After a soliloquy whose family shtick might be parodying a Wu-Tang kung fu sample, the opening track’s bodacious soul-funk groove kicks under a jump-cut montage of further kickoffs: genial host warming up a catcalling crowd; DJ IDing himself (“Automator on the fader”); horn burst from the start of a 20th Century Fox film. Another voice, ethnically indeterminate and playfully sleazy, proclaims the chorus: “rock ‘n’ roll could never ever hip-hop like this.” Kid Koala takes a turntable solo. There’s a funky bridge, possibly sampled from Stetsasonic’s “On Fire.” A Valium-calm corporate voice, maybe off a department-store training record, says: “Dear Miss Blauers…Although you have not used your charge account for some time, it is still at your service….Our spring dresses…” Outro: some rapper going off about sucker MCs. Rock ‘n’ roll could never ever hip-hop like this.
Since hip-hop is being used as a verb on this track, and since I agree with the sentiment, it’s worth asking what this successor to rocking out consists of. Not just a killer old-school grind—too much else is going on. Certainly not rhyming: there hardly is any, or much else that a DMX fan would recognize as hip-hop. No, it’s got to be the A to the B to the C to the D of the thing. Generate this much confusion, this many barely legible signposts, dance them together, smile like it’s effortless, and you’ll hip-hop harder than everybody. You’ll whisk up a whole scene, folks weaned on Beasties and Basehead albums, on zines like Grand Royal and Ego Trip, who are multiracial and open to other styles, ready to laugh instead of wince at hard core rap excesses and pop’s evil empire.
There are cuts as bounding as “Rock n’ Roll” all over the new Handsome Boy Modeling School album, a collaboration between Prince Paul, Dan the Automator (a West Coast collegiate best known for helming Kool Keith’s Dr. Octagon revival), and their many clever friends. Taking its concept from an episode of the Chris Elliot sitcom Get a Life, the premise—nerd fashion hustlers—bubble-bathes in the glamour of underground hip-hop. Mike D, Oakland’s Del tha Funkee Homosapien, digital hardcore’s Alec Empire, they’re all here—even Father Guido Sarducci shows up. There are mad-scientist moments (Miho from Cibo Matto impersonates Octagon), trip-hop crooning from Moloko’s Roi sin, brainy rappers who want to be “Shakespeare’s peer,” a DJ Shadow explosion (I love his current James Brown fixation) that ends with a koto player. It’s a cornucopia. And, probably thanks to the Automator, it’s an easy listen, unlike A Prince Among Thieves, Paul’s more conceptually daring 1999 album—a radio drama throwback about an aspiring rapper betrayed by his friend.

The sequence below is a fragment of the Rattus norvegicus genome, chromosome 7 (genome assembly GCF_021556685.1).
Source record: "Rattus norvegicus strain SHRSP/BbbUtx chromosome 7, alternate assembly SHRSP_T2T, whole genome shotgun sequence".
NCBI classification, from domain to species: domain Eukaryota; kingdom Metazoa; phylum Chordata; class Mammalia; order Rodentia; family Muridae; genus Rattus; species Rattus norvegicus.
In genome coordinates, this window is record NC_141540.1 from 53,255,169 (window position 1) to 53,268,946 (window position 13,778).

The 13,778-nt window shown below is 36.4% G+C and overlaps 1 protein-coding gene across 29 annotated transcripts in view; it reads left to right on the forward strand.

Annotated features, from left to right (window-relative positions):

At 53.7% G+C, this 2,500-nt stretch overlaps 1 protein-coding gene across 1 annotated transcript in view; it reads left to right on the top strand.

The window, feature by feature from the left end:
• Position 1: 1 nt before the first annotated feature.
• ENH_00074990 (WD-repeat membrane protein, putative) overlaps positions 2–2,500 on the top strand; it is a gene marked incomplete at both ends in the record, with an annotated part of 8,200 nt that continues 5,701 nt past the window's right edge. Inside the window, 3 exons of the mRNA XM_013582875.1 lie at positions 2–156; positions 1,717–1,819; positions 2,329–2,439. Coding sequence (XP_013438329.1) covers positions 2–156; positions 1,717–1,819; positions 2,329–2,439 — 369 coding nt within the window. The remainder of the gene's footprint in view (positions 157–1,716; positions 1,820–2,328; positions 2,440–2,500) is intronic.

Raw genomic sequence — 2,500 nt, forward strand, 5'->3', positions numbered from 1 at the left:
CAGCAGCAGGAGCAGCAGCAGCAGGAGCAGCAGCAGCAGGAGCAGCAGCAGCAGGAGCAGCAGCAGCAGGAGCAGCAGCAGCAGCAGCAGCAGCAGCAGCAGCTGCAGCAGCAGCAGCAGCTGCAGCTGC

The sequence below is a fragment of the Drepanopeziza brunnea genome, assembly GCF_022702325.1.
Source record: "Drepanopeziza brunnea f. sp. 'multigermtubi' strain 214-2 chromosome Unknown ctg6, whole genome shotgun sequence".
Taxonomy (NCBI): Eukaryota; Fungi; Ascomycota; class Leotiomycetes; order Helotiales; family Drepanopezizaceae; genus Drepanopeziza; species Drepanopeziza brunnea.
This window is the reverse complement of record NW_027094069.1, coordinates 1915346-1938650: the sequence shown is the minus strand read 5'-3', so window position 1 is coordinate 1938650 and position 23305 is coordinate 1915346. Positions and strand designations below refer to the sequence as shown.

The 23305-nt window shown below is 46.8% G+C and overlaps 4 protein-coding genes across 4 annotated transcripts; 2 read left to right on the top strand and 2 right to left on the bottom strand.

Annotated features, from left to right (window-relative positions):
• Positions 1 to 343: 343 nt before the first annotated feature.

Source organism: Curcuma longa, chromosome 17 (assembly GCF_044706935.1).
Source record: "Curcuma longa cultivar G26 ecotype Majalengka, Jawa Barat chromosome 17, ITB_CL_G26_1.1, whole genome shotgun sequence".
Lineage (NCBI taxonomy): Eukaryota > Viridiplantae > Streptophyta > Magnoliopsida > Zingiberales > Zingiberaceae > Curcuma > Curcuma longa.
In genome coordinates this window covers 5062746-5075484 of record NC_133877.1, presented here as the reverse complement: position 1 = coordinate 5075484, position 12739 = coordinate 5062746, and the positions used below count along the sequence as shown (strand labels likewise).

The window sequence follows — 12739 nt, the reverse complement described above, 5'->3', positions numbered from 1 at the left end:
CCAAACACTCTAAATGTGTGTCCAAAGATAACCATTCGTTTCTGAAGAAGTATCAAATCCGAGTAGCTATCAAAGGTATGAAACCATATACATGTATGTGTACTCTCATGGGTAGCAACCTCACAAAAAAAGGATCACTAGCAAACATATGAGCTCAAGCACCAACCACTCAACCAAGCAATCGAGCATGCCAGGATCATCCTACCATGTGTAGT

But I bet I know who made it fun. Paul Huston hip-hops by making everything around him iller than it might have been, by turning digressions into concept albums, by satirizing rap bluster from within, by having the gapingest mind. For his demented interludes on the first three De La Soul records, which he produced, he’s the father of the hip-hop skit, too limited a title for an heir to mocking conceptualists like Frank Zappa, Randy Newman, and George Clinton. He’s neither rapper nor singer (uses so many guest vocalists, I’ve no idea which voices are his), turntable whiz nor any other kind of musician (needs his pal Don Newkirk), though he’s a DJ in the thrift-shopping college radio sense. “On ad libs, Prince Paul!” says Chris Rock on his current, Paul-steered album. You could call him hip-hop’s leading slacker: emerging in the 1980s rap group Stetsasonic, he was their token nerd. But he’s influenced the bigwigs, too: before RZA was RZA, Paul hooked up with him to make a Gravediggaz album of so-called “horrorcore” raps, and the new, vaudevillian Ol’ Dirty Bastard album might well be a Prince Paul tribute.
What keeps his cameofests from dissolving into self-congratulation is what kept Paul from dissolving into solipsism after De La Soul cut him: indie hip-hop remains a battle medium, even when there isn’t a gun to be found any where. Compare Prince Paul’s 1996 Psycho- analysis (What Is It?) album, diseased-mind games that he set down after dropping to the fringes, and Alex Chilton’s 1970s Like Flies on Sherbert, another major talent gone under. Chilton wants to know what’s left to him when all ambition has wasted away: he doodles “Boogie Shoes”; he writes “Rock Hard,” which doesn’t nearly. Paul is still talking himself up, to the point of pretending he’s selling his therapeutic services (the Handsome School’s predecessor as infomercial), including a testimonial from “another satisfied customer!” To prove he’s the illest around, he’s selling his outsider ness, not wallowing in it. Pick which enormously insular and sardonic man made the bigger comeback.
This has been Paul’s most successful year ever, as he rode one wave of hip-hop intellectualism—basically, everyone who worships Biz Markie as a patron saint. Next up is a project with the Automator, a Dust Brother, and more big names. Maybe it’ll get too celebrity clogged, but for now I’m enjoying the approach as beefed-up counterjamming to the blockbuster-obsessed entertainment complex. Albums like this one or the compilations Quannum Spectrum, Funky Precedent, and the harder-edged Soundbombing II are by definition not great personal statements, nor even necessarily artistic peaks for the acts involved. But they keep going, A to the B to the C to the D, and right now that’s more than enough.